Every 40 seconds. That's how often someone dies from heart disease — the nation's No. 1 killer — which claims the lives of nearly 600,000 Americans every year.
But what if you could greatly lower your risk of suffering a heart attack or stroke simply by taking a single over-the-counter pill every day? Dennis Goodman, M.D., one of the nation's top cardiologists, says that idea, in essence, is the promise offered by magnesium — a common mineral clinically shown to boost heart health.
In his new book, "Magnificent Magnesium," Dr. Goodman documents the strong link between cardiovascular disease and magnesium deficiency — and explains how the mineral help combat the nation's epidemic of heart problems.
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"What I truly believe is that low magnesium is one of those very very important risk factors and unfortunately there's not enough attention paid to that," he tells Newsmax Health. "And I think there are so many people out there who have this risk factor and they're not aware of it and it contributes to the high incidence of heart disease."
Dr. Goodman — a clinical associate professor at the Leon H. Charney Division of Cardiology at New York University and director of integrative medicine at New York Medical Associates — notes most Americans are aware of the heart-healthy benefits of aspirin, exercise, a nutritious diet, and stress management. But few understand the benefits of magnesium, despite the "tens of thousands of articles written" that have documented the connection between cardiovascular disease and low levels of the mineral in the blood.
"It's very hard to understand why so many people don't know about it. But what we do know [is] the people with the lowest levels of magnesium have increased risk for cardiovascular disease and all sorts of other things, too," he says.
A 2011 study published in the America Journal of Clinical Nutrition in 2011, for instance, found a 40 percent greater risk of sudden cardiac death among women with low levels of magnesium, compared to those with the highest concentrations. The study involved 88,000 nurses whose health histories were tracked for 26 years.
"For me that's very very very impressive," Dr. Goodman says of the study's findings. "And it makes you realize that magnesium … is extremely important for cardiovascular health."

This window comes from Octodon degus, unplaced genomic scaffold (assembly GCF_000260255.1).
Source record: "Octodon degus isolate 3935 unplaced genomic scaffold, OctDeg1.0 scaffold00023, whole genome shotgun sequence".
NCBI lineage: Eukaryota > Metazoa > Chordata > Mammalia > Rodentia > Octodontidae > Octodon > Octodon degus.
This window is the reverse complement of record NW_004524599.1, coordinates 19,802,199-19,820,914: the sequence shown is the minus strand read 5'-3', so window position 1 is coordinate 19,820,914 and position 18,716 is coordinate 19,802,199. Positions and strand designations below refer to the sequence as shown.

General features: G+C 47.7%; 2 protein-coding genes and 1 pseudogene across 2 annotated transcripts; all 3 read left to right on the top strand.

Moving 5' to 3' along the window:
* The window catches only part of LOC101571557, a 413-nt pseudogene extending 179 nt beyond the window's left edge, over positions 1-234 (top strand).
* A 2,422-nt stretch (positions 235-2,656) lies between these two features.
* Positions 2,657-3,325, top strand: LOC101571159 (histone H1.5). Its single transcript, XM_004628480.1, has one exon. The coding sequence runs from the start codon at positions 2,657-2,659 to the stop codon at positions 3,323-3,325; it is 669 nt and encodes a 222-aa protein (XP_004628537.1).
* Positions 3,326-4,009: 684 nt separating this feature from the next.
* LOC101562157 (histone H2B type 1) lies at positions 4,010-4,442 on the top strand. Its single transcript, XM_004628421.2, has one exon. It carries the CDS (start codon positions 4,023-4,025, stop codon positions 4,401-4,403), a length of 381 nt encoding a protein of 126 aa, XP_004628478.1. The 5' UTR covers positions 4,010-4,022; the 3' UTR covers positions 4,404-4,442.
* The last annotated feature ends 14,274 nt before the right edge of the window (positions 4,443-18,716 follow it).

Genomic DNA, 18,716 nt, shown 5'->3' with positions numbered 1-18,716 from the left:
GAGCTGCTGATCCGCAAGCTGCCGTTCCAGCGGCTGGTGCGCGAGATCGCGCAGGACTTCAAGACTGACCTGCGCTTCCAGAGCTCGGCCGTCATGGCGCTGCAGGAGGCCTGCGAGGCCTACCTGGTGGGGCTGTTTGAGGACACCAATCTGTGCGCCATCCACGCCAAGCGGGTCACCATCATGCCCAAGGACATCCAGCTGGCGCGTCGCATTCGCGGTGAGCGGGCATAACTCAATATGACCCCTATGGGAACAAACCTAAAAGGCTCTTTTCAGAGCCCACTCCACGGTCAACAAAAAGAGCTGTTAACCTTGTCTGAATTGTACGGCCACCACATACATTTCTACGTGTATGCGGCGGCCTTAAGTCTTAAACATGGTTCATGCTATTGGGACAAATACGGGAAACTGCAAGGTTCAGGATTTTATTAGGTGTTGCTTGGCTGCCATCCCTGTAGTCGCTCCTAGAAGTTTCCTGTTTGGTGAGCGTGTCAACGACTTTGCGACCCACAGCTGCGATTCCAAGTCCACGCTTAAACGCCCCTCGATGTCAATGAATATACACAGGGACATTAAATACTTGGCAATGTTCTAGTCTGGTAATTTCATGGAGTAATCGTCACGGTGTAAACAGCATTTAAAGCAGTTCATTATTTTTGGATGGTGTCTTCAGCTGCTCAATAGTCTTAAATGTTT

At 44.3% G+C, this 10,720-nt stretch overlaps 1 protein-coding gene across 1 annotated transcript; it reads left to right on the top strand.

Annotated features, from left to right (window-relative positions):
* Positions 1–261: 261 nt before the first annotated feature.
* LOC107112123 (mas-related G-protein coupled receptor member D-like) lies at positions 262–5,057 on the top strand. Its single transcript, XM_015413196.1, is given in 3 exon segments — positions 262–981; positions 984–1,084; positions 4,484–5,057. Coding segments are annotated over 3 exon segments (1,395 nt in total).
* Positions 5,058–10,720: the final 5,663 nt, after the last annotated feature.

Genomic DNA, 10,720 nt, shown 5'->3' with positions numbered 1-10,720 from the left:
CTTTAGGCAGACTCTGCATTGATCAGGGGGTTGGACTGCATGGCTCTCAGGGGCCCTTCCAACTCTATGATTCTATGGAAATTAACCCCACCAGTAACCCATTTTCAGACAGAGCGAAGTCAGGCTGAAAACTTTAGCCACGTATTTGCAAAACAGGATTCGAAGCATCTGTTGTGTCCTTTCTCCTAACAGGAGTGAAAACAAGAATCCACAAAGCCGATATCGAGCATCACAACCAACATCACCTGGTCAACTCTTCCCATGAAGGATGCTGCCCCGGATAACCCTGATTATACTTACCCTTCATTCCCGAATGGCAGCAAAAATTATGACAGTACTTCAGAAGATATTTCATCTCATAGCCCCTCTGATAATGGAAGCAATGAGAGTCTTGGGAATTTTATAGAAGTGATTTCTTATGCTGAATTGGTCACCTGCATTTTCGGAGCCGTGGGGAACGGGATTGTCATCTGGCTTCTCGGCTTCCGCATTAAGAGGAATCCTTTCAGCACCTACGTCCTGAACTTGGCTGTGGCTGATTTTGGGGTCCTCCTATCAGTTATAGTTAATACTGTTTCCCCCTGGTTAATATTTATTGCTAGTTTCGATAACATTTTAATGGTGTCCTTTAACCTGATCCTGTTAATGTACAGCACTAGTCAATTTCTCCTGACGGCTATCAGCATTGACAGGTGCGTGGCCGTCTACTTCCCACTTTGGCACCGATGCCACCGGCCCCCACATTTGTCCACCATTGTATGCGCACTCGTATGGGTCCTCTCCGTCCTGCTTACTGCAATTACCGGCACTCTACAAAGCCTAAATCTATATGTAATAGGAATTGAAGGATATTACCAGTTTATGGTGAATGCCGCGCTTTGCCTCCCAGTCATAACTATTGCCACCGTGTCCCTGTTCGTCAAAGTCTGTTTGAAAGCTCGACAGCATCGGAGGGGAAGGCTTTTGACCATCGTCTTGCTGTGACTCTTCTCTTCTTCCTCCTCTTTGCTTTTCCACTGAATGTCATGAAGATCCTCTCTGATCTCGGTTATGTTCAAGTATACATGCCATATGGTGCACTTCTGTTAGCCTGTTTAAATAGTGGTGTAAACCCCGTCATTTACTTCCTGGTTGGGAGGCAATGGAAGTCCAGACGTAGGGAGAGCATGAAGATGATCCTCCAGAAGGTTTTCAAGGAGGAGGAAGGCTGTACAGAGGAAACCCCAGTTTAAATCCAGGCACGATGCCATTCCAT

He believes magnesium does not garner as much media attention — or advertising — as blockbuster heart pills and cholesterol-lowering statins because the pharmaceutical companies don't have a financial stake in promoting its use.
"It's not a prescription drug, it's not something [where] the doctor writes a script," he notes. "And therefore there's no big drug company … going to go out and educate the public [about magnesium] In fact most people are not hearing about it. … and I think it's a shame."
That lack of public awareness may be why federal studies show as many as three out of four Americans are magnesium deficient, in part because they don't eat Mediterranean-style diets high in foods that contain the mineral — such as green leafy vegetables, avocado, halibut, tuna, pumpkin seeds, sunflower seeds, and almonds.
"How many people are eating that stuff? Most people [are] not," he observes. "So that's one problem, you've got people not eating that kind of Mediterranean diet. And No. 2: The soil is deficient in magnesium. So even if you are eating that [kind of diet] you are not getting good magnesium in these vegetables so most people are deficient. And I think one of the problems is that people don't know."
Dr. Goodman's own practice has confirmed, through blood testing, that about 75 percent of his patients are magnesium deficient and report such common symptoms as fatigue, muscle aches, cramps, palpitations, headaches, and gastrointestinal problems (such as constipation).
"Most people put it down to all sorts of other things… but in fact magnesium deficiency causes a lot of these symptoms," he says.
He adds that patients who follow his recommendation to boost their levels of the mineral — through diet and supplements — "feel better within weeks."
Dr. Goodman argues that magnesium deficiency should be treated as aggressively as other well-accepted cardiovascular risk factors — such as high blood pressure, high LDL "bad" cholesterol, low HDL "good" cholesterol, smoking, diabetes, obesity, and stress.
"One of the big things we know today is that inflammation is a major cause of serious diseases like heart attack and stroke. We've shown that low magnesium causes increased inflammation," he notes.
Taking steps to understand and address your heart-disease risks is critically important, even if you do not have any symptoms of cardiovascular problem, he adds, pointing out that studies show about half of the people who die from a heart attack die without warning.
"In fact, [for] half the people who die of a heart attack, it's their first and last symptom, and that's very scary," he notes. "You need to look at what are your risk factors, what are the things that put you at risk?"
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